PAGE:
One of the most ambitious multifamily housing developments of its time was Stuyvesant Town/Peter Cooper Village in New York City. The red brick apartment buildings were situated in diamond-shaped clusters so that each building had access to a small park with trees, jungle gyms, and benches. The planning of the 11,250-unit development, marketed to World War II veterans who were starting families, threw out the rulebook that stated apartment complexes couldn’t exist within green spaces.
The recent rout in oil has been hogging the headlines. Our prognosis on oil's downtrend in May has played out with conviction so far in June. Now we turn to the outlook of oil's poor cousin, natural gas. American gas was hit by the shale revolution a few years earlier than oil, and its price depression due to the unleashing of prodigious amount of resources has foreshadowed that of oil's.
Recent headlines featuring the epic battle between OPEC and shale are the stuff of great movies. With the conclusion of the latest OPEC meeting and Memorial Day summer driving season kickoff, it is time to take the pulse of the crude oil market. Now that the U.S. has assumed the role of marginal producer for the world, the arcane subjects of rig efficiency, frac sand pricing and the like have become hot topics among oil experts.
Muck Rack makes it simple to find people, tweets, or articles that mention any name, keyword, company, hashtag etc. We've compiled this guide to help you make the most of your search.
Selecting a term
Start searching tweets, articles from media outlets, articles mentioned in tweets, journalists'
names, titles and bios with some suggested searches:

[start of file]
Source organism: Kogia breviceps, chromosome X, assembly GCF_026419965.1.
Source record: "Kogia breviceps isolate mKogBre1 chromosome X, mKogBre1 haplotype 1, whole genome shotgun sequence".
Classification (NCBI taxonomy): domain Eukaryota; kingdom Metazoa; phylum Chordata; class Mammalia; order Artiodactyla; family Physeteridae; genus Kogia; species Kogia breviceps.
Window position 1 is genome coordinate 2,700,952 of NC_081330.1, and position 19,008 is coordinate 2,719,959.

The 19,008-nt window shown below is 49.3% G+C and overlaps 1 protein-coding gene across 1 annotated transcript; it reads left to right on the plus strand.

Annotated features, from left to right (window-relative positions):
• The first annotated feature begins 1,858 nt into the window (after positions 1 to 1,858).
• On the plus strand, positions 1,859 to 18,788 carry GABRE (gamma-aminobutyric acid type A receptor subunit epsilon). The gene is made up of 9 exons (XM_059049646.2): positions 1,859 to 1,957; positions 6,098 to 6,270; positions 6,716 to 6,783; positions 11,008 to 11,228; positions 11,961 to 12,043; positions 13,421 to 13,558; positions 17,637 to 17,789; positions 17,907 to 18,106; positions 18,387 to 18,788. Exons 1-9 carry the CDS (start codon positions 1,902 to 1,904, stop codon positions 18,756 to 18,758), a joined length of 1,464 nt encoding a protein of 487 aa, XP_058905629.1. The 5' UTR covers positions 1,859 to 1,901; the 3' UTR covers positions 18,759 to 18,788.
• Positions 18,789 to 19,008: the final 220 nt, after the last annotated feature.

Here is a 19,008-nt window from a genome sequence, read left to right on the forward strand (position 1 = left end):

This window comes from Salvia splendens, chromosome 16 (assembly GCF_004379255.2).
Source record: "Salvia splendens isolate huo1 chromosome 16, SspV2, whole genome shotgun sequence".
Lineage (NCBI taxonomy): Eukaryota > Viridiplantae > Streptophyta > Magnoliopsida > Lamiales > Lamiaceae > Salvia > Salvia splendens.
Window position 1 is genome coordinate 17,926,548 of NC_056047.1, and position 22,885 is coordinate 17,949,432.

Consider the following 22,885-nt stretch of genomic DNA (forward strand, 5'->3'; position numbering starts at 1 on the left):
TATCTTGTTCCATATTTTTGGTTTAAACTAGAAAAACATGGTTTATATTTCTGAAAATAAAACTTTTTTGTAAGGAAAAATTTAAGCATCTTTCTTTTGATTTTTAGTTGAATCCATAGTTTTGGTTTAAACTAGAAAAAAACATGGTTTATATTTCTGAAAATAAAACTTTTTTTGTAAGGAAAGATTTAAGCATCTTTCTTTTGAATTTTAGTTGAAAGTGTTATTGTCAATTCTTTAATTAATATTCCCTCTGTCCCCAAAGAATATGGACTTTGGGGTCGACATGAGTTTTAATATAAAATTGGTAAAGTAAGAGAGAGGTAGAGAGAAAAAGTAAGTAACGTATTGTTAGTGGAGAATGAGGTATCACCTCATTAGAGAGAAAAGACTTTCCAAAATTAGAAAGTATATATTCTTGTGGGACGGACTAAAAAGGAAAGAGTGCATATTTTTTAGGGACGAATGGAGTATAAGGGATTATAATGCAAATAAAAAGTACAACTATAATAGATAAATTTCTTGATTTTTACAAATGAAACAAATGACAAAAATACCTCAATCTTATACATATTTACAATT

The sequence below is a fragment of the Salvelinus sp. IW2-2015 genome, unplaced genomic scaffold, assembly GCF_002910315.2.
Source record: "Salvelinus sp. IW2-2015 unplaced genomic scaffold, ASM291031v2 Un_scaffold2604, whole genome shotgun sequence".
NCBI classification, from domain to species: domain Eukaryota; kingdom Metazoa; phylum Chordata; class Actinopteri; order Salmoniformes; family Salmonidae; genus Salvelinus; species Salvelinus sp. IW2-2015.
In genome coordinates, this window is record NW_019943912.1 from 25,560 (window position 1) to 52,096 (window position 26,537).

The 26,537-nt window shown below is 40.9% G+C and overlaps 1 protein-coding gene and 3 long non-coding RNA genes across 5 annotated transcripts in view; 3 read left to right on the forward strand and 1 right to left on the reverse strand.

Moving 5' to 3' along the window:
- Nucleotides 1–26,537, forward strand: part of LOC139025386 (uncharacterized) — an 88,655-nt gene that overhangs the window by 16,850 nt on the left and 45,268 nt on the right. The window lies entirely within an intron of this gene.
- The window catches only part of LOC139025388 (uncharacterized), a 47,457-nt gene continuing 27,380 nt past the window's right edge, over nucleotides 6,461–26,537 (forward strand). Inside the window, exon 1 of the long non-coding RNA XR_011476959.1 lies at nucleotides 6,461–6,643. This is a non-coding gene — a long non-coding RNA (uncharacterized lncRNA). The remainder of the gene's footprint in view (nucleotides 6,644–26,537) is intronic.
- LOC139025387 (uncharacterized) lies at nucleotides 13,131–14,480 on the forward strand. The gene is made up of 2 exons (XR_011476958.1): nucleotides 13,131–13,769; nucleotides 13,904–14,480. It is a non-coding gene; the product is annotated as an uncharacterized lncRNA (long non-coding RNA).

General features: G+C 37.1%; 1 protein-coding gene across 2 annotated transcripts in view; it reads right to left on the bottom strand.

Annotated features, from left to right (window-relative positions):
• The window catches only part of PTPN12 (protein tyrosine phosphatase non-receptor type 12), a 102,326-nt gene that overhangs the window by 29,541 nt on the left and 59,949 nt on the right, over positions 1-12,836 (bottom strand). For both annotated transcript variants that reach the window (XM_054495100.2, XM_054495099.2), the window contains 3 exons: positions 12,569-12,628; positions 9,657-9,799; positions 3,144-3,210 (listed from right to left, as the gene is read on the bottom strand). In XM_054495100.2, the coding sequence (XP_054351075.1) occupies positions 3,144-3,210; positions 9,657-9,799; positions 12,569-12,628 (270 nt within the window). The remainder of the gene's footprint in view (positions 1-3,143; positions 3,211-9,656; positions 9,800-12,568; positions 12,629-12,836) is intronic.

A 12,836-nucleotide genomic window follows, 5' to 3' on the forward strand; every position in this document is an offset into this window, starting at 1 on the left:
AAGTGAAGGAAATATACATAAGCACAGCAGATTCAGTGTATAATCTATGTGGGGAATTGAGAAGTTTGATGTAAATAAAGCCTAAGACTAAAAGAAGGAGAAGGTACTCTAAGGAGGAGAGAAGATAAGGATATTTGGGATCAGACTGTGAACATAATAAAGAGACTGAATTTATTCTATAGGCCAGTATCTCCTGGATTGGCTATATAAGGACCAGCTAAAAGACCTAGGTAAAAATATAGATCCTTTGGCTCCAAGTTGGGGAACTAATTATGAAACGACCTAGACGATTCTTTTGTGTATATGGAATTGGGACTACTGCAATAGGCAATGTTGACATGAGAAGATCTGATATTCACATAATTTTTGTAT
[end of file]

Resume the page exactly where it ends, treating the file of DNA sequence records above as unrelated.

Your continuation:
Companies or Topics (e.g. iPhone, Microsoft)
Phrases (e.g. "cloud computing") — use quotes to keep the terms together
Twitter handles (e.g. @username) — returns those who have mentioned or replied to
Names (e.g. "David Pogue")
Hashtags (e.g. #sxsw, #london2012)
Bio details (e.g. vegan, Olympics, father)
Muck Rack's Advanced Search allows for many boolean operators.
Find results that mention multiple specified terms, use AND or
+. For example, ensure each result contains both Elon Musk and Mark Zuckerberg by
searching Musk AND Zuckerberg or Musk + Zuckerberg.
Use the operators OR or , to broaden your search when you'd like either of
multiple terms to appear in results. (This is the default behavior of our search when no operators
are used). For example, results will contain either cake or cookie by searching cake OR cookie or cake,cookie
Use NOT or - to subtract results from your search. For
example, searching Disney will yield results about the Walt Disney Company as well as Walt Disney
World Resort. To exclude mentions of Disney World, search for Disney -World or Disney
When using one of these operators with a phrase, enclose it in quotation marks. For example, you can
find results about smartphones excluding Apple's iPhone 4S by searching smartphone -"iPhone
Exact case matching or punctuation
If you're searching for a brand name or keyword that relies on specific punctuation marks or capitalization, you can
find results that match your exact query by adding matchcase: before the keyword you're searching for, like matchcase:E*TRADE .
Use parentheses to separate multiple
boolean phrases. For example, to find journalists talking about having fun in Disney World or
Disneyland, search for ("disney world" OR disneyland) AND fun.
An asterisk can be used to search for any variation of a root word truncated by the asterisk. For example, searching for admin* will return results for administrator, administration, administer, administered, etc.
A near operator is an AND operator where you can control the distance between the words. You can vary the distance the near operation uses by adding a forward slash and number (between 0-99) such as strawberries NEAR/10 "whipped cream", which means the strawberries must exist within 10 words of "whipped cream".